1. Use the functions above to write a program seq that will run the game for a given number of iterations. The program will have the following command-line syntax:

    ./seq ROWS COLS IT

    where ROWS and COLS are the dimensions of the board, and IT the number of iterations. The program should display, before it exits, the amount of time used to compute the game. Use gettimeofday(2).

  2. Using a number of columns equal to 10, experimentally find out the number of rows and iterations that make your program run in around 1 second. (Comment out any (slow) piece of code that displays the board or artificially introduces delays to improve readability of the output.)

  3. Using the number of iterations and rows computed in the previous step, plot (using your favourite spreadsheet program, e.g., Libreoffice Calc) the runtime as a function of the number columns, providing data for at least the following numbers of columns:

    2, 4, 6, 8, 10, 15, 20, 25, 30, 40, 50, 60

    Should the runtime follow a linear correlation to the number of columns? Can you confirm or disprove it? Do you observe any unexpected behaviour for small numbers of columns? Can you explain it?

  4. We will now design and code a distributed version of the program. The resulting program (call it dist) will receive the same three command-line parameters. It will behave as follows.

    1. The process with rank 0 will parse the commandline options and find out the rows, columns, and number of iterations. It will then broadcast these to the remaining processes. Use only one collective call to distribute all the three parameters.
    2. The decomposition and distribution of the board will be done by rows (horizontal bands). Initially, each process will allocate and randomly initialize the rows it handles. No process will ever store the full game board during the simulation, each process will only store a fragment of its rows.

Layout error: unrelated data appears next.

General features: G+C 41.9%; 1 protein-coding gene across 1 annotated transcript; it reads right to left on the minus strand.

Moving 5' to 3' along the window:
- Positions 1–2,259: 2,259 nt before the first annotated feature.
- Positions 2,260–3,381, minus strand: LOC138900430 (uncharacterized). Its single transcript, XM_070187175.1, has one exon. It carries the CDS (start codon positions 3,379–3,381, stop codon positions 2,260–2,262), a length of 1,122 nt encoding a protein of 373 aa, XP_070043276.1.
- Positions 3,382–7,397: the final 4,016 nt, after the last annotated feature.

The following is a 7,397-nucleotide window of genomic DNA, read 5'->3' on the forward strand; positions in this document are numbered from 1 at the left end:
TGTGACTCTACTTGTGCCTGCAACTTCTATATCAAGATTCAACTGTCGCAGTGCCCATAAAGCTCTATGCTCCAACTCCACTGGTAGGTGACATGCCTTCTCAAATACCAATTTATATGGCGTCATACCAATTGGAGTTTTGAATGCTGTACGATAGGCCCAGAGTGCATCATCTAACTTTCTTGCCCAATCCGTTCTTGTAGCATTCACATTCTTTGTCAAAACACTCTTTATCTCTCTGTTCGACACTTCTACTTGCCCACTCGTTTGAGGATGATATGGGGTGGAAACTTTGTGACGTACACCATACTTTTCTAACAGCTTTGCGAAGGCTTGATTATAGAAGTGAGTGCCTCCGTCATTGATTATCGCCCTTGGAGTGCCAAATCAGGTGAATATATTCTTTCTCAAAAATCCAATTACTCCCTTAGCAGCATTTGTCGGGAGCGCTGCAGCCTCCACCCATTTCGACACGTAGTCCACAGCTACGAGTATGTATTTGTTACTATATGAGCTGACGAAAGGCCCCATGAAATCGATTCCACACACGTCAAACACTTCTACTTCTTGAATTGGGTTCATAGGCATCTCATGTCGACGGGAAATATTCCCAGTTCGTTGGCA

3. Before every iteration of the game, each process will have to first obtain the ghost region from the neighbor processes. Think well (and confirm with your instructors if necessary) what is the ghost region for each process.
    4. After the entire simulation finishes, assemble the complete board in process 0 and print it.
    5. Your program should also print the time spent in steps (a) to (c).
  5. Using a board of dimensions 1000x1000 and around 50 iterations, make an educated guess about the speedup of your program when using 4 processes. Only after it, experimentally find out the actual speedup.

  6. Using a number of processes equal to the number of CPUs in your machine, experimentally find how the speedup of your program depends on the following factors:

    • number of rows
    • number of columns
    • number of iterations

    For each one of these three factors, plot the speedup as a function of the variable. What are the values for the numbers of rows, columns, and iterations that give rise to problem instances for which your algorithm achieves the best speedup?

  7. Repeat the previous question using 5 to 10 processes distributed across multiple machines (one per machine). Justify your results.